Us Workers With Disabilities Most Likely to Report Their Organization Does Not Value Diversity and Inclusion
A LifeWorks Mental Health Index special report on Diversity, Equity, Inclusion and Belonging finds a discrepancy between workers’ perceptions and lived experiences
LifeWorks, a leading provider of digital and in-person total well-being solutions supported by TELUS Health, released its monthly Mental Health Index revealing that, while 75 percent of US workers report their organization values diversity, people with disabilities are nearly twice as likely to report their organization does not value diversity. The report shows that people in diverse groups often feel marginalized at work, which affects their mental health. Responses vary across diverse groups, including women, ethnic and racial minorities, LGBTQ2+, and people with disabilities.
The monthly Mental Health Index found that American workers have an increasingly unfavorable mental health score
- The Mental Health Index score for November 2022 is 68.9 points out of 100 (the benchmark prior to 2020). This score sits one point lower than October, more than two points below November 2021, and 2.9 points off the Index’s 32-month peak in August 2021.
- The 75 percent of individuals who feel their organization values diversity score significantly higher (71.1) than others (63.1 for people who are unsure and 59.9 for people who believe their organization does not value diversity).
Americans with disabilities report the most significant barriers. Americans with disabilities are less likely to report that they can be themselves at work, that their ideas are valued, that they are cared about and that promotions are merit-based. Americans with disabilities are also more likely to experience negative comments from their manager and co-workers.
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People with disabilities in the US are twice as likely as people without disabilities to indicate they cannot be themselves at work – more than any other group
- Workers who feel they can be themselves at work (83%) have the most favorable mental health score (71.8) compared to those who do not
- The mental health score of Americans who are unsure if they can be themselves at work are at least 13 points below the national average (68.9)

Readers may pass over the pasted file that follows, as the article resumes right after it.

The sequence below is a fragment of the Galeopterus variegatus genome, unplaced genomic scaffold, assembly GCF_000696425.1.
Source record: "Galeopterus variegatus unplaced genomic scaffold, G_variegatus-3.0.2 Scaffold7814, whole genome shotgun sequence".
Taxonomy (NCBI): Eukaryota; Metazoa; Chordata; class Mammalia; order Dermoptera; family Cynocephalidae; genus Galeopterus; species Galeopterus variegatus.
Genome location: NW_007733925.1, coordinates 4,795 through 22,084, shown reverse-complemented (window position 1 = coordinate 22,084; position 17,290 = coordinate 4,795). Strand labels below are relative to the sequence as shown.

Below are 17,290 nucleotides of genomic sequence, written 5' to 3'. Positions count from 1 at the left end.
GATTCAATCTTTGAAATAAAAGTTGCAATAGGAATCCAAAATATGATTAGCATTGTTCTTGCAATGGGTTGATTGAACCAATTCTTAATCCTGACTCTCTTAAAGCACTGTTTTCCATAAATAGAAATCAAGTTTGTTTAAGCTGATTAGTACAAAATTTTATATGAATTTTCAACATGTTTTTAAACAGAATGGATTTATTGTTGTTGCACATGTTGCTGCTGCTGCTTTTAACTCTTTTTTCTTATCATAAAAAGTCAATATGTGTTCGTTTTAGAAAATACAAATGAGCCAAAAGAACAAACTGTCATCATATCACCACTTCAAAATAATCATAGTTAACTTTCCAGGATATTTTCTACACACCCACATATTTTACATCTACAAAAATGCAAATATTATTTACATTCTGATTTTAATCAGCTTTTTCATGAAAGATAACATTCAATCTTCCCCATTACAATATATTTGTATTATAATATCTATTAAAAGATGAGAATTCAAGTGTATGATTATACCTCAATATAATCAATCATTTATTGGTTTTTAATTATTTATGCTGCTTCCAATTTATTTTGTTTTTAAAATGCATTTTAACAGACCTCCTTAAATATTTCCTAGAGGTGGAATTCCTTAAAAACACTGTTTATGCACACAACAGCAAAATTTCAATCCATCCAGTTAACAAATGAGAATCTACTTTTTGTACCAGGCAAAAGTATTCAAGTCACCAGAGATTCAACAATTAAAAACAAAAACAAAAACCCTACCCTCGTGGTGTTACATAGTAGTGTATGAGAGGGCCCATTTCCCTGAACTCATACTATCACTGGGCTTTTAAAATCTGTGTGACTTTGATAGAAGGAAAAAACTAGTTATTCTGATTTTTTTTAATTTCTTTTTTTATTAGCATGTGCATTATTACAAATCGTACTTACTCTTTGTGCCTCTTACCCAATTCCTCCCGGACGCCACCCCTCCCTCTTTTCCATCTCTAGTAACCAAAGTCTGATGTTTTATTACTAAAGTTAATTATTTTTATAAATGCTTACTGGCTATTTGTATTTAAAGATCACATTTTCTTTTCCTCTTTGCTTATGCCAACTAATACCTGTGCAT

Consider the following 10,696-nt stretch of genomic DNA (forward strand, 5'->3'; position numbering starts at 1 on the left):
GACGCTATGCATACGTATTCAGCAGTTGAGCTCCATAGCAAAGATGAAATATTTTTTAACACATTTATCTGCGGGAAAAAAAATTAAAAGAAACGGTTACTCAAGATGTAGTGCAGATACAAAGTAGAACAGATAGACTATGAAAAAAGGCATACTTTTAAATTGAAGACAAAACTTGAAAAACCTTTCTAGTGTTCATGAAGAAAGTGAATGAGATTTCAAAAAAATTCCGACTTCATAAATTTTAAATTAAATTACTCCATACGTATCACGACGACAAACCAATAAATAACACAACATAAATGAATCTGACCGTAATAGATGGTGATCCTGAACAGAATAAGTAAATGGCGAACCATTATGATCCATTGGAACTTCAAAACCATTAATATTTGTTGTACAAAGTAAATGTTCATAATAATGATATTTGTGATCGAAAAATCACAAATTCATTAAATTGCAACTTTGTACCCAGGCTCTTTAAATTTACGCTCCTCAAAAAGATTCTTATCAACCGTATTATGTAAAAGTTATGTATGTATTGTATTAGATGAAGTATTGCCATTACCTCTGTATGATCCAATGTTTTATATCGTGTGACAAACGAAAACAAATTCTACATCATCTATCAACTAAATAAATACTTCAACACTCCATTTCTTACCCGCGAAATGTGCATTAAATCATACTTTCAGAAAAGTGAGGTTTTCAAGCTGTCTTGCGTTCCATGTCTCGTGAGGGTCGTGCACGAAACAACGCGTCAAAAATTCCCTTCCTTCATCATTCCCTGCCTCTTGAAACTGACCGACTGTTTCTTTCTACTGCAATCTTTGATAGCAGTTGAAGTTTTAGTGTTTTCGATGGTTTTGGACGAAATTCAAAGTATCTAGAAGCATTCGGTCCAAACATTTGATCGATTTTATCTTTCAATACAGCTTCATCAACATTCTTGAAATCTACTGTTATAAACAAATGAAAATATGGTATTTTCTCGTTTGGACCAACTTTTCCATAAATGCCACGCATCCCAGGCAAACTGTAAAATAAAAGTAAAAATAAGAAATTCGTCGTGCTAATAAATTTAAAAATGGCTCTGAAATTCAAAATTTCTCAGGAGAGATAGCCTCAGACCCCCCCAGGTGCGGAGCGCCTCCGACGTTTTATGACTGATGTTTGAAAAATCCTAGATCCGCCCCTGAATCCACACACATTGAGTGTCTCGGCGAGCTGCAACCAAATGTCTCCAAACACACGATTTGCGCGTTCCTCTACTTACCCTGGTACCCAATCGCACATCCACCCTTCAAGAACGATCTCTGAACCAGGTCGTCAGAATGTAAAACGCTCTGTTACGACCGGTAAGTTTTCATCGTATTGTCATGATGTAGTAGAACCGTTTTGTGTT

- LGBTQ2+ Americans and visible minorities are 50 percent more likely to indicate that they cannot be themselves at work.
Workers with disabilities are nearly 70 percent more likely than individuals without disabilities to report their ideas are not valued at work (followed by women at 40 percent)
- People who do not feel their ideas are valued at work have a mental health score 14 points below the average.
Americans with disabilities are nearly three times more likely than individuals without disabilities to experience negative comments from their managers and co-workers.
- More than three-quarters of workers do not experience negative comments from their manager (78 percent) and co-workers (80 percent), both of which have a mental health score of 72.4
- Meanwhile, people who receive negative comments from managers and co-workers score 14 and 15 points below the national average respectively
- Aside from people with disabilities, visible minorities and LGBTQ2+ Americans are more than twice as likely to experience negative comments from their managers and co-workers compared to individuals who do not identify as such.
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Comments from TELUS Health Chief Operating Officer, Michael Dingle
“While it is positive to see that many Americans feel diversity is important to their organization, we are seeing a concerning disconnect between perception and reality for individuals who are part of marginalized groups. It is critically important for American organizations to commit to continuously listening, learning and embracing different perspectives – to cultivate a culture where everyone belongs, feels valued and knows they can thrive in a safe and equitable environment. Not doing so poses significant risks to employee well-being, retention and business results.”
Comments from LifeWorks Global Leader and Senior Vice President, Research and Total Well-being, Paula Allen
“Taking a closer look to re-evaluate how diversity, equity, inclusion and belonging is experienced by diverse groups day-to-day can uncover opportunities for improvement and a healthier work environment. What do the daily interactions look like between managers and employees? How can all voices be heard and valued? Are there safe spaces for employees to share concerns? A workplace can not be mentally healthy if there are vastly different experiences by some.”
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